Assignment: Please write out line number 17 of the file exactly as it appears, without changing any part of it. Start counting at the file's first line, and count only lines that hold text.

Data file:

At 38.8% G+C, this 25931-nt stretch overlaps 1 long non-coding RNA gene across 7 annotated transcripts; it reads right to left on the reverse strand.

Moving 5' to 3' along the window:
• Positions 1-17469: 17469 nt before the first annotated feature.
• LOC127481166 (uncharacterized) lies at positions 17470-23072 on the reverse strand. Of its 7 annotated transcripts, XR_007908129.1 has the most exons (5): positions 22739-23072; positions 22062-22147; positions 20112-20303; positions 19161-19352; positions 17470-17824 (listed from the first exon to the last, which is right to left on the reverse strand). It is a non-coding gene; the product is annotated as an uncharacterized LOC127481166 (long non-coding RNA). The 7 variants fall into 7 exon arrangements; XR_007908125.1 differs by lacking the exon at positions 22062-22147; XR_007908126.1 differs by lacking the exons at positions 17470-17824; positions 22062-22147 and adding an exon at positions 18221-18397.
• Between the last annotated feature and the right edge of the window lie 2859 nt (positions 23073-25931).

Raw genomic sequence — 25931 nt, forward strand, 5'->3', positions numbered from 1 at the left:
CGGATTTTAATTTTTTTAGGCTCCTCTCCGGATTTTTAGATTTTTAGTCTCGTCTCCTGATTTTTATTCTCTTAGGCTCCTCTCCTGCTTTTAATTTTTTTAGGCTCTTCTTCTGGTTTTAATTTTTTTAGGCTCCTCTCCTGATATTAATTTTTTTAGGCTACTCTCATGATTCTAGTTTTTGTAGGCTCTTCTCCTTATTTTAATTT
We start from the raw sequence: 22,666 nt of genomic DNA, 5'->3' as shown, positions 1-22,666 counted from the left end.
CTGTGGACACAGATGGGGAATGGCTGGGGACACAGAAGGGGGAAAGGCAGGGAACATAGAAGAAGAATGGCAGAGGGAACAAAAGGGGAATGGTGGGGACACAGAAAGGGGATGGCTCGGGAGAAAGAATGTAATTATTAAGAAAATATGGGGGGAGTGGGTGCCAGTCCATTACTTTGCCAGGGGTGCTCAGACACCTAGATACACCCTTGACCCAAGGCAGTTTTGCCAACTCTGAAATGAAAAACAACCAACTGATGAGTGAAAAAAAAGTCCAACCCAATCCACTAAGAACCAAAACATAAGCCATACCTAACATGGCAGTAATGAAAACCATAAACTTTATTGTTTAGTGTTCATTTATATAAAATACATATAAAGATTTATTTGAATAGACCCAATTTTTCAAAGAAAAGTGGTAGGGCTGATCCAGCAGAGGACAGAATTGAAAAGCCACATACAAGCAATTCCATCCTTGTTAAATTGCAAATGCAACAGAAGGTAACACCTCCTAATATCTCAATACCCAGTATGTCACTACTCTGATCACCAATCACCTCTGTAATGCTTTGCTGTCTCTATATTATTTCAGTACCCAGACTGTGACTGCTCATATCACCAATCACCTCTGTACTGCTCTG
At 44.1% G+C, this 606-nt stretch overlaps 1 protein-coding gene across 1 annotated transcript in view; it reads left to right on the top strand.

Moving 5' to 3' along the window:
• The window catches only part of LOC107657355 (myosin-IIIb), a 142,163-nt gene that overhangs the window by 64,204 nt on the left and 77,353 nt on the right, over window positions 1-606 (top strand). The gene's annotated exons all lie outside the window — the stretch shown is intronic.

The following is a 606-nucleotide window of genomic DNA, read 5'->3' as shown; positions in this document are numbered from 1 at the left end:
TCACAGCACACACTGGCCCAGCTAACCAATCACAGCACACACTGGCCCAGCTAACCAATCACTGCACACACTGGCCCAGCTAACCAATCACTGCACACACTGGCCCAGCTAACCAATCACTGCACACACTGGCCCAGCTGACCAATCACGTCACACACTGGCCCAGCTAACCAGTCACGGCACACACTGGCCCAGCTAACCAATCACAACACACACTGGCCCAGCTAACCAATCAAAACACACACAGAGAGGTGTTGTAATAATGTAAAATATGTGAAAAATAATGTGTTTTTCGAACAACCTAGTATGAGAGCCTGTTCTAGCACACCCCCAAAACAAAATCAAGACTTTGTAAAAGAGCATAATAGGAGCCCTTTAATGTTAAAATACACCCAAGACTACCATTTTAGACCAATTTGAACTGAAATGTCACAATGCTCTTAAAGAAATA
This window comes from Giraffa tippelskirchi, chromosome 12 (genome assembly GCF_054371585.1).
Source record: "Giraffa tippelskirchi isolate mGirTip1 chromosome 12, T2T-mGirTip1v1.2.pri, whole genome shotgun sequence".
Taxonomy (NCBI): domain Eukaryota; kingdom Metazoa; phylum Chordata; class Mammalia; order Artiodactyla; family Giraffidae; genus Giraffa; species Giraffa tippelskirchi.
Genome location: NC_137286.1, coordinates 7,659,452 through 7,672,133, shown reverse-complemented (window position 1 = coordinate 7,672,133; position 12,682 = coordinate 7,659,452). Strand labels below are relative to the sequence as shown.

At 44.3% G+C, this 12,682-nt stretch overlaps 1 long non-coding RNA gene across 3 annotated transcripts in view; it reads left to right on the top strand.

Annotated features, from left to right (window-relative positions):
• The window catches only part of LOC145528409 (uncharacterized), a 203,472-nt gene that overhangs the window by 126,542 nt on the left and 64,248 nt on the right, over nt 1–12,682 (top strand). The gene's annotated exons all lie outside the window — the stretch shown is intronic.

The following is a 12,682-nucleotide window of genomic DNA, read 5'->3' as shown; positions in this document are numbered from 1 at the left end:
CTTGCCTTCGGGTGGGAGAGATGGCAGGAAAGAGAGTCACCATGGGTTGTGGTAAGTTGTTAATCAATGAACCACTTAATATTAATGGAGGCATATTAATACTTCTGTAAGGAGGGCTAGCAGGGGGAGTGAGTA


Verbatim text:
Taxonomy (NCBI): domain Eukaryota; kingdom Metazoa; phylum Chordata; class Mammalia; order Artiodactyla; family Giraffidae; genus Giraffa; species Giraffa tippelskirchi.